Rose Under Fire by Elizabeth Wein

“Hope is the most treacherous thing the world. It lifts you and lets you plummet. But as long as you’re being lifted, don’t worry about plummeting”  -Elizabeth Wein, Rose Under Fire

Rose Under Fire, written by Elizabeth Wein, is a historical fiction novel about Rose Justice, an Air Transport Auxiliary pilot for the Royal Air Force. She along with other pilots, Maddie, and Felicyta, carry out their duties of delivering airplanes for the RAF.

However, one day, while delivering a Spitfire from Camp Los Angeles in France, to England, Rose encounters a V1-flying bomb, a pilotless plane carrying a bomb, heading towards Paris. She prevents the attack, but it takes her off course over Germany.

After flying over German territory aimlessly for a while, two Luftwaffe pilots spot Rose’s Spitfire and cornered her to follow them inside Germany. Rose is taken in as a political prisoner and sent to Ravensbrück Concentration camp, a place where she would learn to survive the horrors of the concentration camps in Nazi Germany.

The book is divided into three parts and it is written from Rose’s point-of-view. It is a companion to Code name Verity, but it can be read as a standalone book. I loved the writing style of the author and the characters in this book. Wein did a wonderful job in details and in staying true to most of the historical facts.

Since most of the story is set in where Rose is a prisoner in Ravensbück, there are some parts where it is graphic such as describing the experiments the Rabbits went through in Block 32. There are curse words in this book (more f-words than a PG-13 movie, but less than an R-rated movie), but it’s expected since it’s set during World War II.

If you’re tired reading YA books with romance or you’re not interested in romance, this book might be great for you. There is a little romance, only a tiny bit when Rose was dating Nick before she got arrested and brief instances where Rose would write poems about Nick, but that’s it. I loved that the author focused on the strong friendships Rose made at Ravensbrück instead of her relationship with Nick.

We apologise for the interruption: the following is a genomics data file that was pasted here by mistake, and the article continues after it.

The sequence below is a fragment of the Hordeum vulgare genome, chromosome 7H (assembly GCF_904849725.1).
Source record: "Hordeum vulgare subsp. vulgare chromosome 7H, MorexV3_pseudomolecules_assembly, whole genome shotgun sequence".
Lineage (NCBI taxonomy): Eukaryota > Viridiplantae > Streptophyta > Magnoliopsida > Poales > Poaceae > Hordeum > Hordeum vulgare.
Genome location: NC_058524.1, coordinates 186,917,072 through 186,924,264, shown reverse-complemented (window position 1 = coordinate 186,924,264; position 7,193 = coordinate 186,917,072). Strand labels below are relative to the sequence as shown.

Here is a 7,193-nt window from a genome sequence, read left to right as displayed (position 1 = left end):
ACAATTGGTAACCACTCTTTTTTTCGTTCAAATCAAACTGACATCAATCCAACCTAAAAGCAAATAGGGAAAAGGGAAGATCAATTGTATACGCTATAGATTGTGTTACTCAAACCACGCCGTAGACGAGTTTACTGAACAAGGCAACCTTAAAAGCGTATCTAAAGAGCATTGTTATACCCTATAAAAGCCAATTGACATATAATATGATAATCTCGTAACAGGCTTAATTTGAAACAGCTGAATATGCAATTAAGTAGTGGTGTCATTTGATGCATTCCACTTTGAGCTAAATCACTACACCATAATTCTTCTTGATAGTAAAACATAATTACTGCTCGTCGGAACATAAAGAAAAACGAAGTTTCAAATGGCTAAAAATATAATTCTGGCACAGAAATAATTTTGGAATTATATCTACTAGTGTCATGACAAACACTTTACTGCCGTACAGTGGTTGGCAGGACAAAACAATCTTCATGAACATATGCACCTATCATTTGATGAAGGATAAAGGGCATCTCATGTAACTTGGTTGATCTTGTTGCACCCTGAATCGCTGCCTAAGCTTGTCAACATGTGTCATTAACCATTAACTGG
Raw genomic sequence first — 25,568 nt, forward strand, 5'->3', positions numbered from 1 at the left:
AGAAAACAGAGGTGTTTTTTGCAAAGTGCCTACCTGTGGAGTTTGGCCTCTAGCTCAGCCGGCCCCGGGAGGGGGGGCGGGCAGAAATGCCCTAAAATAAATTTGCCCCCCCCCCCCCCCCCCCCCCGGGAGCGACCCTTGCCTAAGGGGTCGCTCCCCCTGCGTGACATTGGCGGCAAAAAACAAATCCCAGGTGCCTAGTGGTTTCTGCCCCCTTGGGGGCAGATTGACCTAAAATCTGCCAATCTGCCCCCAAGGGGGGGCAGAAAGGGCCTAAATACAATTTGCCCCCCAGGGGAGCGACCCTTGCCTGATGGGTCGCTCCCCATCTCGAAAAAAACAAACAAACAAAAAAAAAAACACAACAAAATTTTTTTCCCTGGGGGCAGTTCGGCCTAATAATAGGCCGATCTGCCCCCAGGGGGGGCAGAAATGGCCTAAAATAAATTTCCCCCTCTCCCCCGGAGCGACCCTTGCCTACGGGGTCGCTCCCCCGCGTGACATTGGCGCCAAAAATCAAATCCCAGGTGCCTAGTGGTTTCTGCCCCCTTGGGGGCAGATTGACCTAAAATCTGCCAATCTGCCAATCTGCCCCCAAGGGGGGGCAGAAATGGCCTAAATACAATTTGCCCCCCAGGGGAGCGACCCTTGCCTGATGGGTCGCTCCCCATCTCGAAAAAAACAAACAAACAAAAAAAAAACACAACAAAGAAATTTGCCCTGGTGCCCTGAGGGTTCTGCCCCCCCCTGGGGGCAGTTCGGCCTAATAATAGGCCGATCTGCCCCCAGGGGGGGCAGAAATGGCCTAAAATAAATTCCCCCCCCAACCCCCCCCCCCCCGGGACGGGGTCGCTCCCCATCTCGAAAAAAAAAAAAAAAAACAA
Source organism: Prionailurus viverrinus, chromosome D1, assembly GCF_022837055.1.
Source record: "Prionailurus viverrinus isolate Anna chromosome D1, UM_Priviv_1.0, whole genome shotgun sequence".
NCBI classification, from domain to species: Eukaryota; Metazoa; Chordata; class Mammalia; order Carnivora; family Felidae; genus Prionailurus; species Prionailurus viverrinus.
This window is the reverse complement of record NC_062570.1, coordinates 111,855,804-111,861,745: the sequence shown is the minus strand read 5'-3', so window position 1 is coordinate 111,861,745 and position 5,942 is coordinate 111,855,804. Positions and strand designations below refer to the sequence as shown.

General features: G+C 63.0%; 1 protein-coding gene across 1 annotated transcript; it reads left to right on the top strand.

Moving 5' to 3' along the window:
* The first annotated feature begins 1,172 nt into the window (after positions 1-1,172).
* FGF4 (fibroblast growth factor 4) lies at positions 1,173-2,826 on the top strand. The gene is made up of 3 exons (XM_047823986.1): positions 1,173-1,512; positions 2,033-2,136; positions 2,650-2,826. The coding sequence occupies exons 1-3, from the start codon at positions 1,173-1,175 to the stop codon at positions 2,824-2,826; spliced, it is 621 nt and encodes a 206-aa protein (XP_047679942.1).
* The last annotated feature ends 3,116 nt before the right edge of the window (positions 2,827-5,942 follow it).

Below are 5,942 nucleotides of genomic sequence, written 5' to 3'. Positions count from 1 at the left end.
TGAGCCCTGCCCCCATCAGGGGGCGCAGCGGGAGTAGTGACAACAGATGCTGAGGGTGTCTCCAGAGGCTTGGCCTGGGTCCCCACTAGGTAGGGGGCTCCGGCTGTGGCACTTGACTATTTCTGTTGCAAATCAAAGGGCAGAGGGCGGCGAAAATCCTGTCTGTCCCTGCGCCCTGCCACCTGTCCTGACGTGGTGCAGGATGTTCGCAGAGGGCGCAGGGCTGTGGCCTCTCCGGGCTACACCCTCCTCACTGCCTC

I don’t read historical fiction often, but after doing a quick Google search on ‘YA books without romance’, I discovered this book. It took me a while to read since I recently started reading novels again, but overall a great read that might make you a bit teary-eyed.

-Ash A.

*Note: Recommended reading age: 14+ for mature themes, curse words, graphic/disturbing images, and violence.

Rose Under Fire by Elizabeth Wein is available for checkout from the Mission Viejo Library

A Court of Thorns and Roses (series) by Sarah J. Maas

I’m sure you’re all familiar with the saying: “don’t judge a book by its cover”. This is something I generally try to abide by, but if I’m being honest with myself, it doesn’t always work out that way.

If I were to go into a bookstore or library looking for a book to read, this definitely would not be one I’d consider choosing. (Now since I’ve read the series, the covers have kind of grown on me). Luckily, I’m fortunate enough to have friends who love reading as much as I do who recommended this book to me.